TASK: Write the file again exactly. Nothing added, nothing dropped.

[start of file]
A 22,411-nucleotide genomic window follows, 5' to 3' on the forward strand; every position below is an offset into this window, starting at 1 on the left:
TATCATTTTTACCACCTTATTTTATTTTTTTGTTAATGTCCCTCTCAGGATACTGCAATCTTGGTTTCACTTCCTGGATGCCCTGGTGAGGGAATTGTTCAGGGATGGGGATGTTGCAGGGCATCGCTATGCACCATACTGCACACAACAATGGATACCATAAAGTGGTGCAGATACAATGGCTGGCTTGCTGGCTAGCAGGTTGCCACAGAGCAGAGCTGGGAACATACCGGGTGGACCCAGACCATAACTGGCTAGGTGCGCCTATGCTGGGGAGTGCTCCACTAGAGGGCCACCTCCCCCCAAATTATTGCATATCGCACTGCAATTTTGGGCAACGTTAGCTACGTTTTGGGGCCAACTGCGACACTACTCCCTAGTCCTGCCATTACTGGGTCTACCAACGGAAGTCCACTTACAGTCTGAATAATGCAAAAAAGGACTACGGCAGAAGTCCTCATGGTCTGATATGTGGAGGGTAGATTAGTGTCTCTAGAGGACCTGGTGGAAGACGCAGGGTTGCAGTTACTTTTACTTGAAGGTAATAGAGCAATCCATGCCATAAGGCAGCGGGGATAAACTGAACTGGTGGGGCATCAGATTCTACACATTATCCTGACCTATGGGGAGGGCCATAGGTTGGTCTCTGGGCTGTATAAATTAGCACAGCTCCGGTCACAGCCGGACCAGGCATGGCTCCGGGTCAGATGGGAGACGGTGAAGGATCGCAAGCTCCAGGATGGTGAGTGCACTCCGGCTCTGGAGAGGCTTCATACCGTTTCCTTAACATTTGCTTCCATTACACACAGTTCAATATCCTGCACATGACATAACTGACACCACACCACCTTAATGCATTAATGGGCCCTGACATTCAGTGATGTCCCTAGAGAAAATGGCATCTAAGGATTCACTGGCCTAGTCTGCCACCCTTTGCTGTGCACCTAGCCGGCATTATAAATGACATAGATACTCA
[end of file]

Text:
A 22,411-nucleotide genomic window follows, 5' to 3' on the forward strand; every position below is an offset into this window, starting at 1 on the left:
TATCATTTTTACCACCTTATTTTATTTTTTTGTTAATGTCCCTCTCAGGATACTGCAATCTTGGTTTCACTTCCTGGATGCCCTGGTGAGGGAATTGTTCAGGGATGGGGATGTTGCAGGGCATCGCTATGCACCATACTGCACACAACAATGGATACCATAAAGTGGTGCAGATACAATGGCTGGCTTGCTGGCTAGCAGGTTGCCACAGAGCAGAGCTGGGAACATACCGGGTGGACCCAGACCATAACTGGCTAGGTGCGCCTATGCTGGGGAGTGCTCCACTAGAGGGCCACCTCCCCCCAAATTATTGCATATCGCACTGCAATTTTGGGCAACGTTAGCTACGTTTTGGGGCCAACTGCGACACTACTCCCTAGTCCTGCCATTACTGGGTCTACCAACGGAAGTCCACTTACAGTCTGAATAATGCAAAAAAGGACTACGGCAGAAGTCCTCATGGTCTGATATGTGGAGGGTAGATTAGTGTCTCTAGAGGACCTGGTGGAAGACGCAGGGTTGCAGTTACTTTTACTTGAAGGTAATAGAGCAATCCATGCCATAAGGCAGCGGGGATAAACTGAACTGGTGGGGCATCAGATTCTACACATTATCCTGACCTATGGGGAGGGCCATAGGTTGGTCTCTGGGCTGTATAAATTAGCACAGCTCCGGTCACAGCCGGACCAGGCATGGCTCCGGGTCAGATGGGAGACGGTGAAGGATCGCAAGCTCCAGGATGGTGAGTGCACTCCGGCTCTGGAGAGGCTTCATACCGTTTCCTTAACATTTGCTTCCATTACACACAGTTCAATATCCTGCACATGACATAACTGACACCACACCACCTTAATGCATTAATGGGCCCTGACATTCAGTGATGTCCCTAGAGAAAATGGCATCTAAGGATTCACTGGCCTAGTCTGCCACCCTTTGCTGTGCACCTAGCCGGCATTATAAATGACATAGATACTCA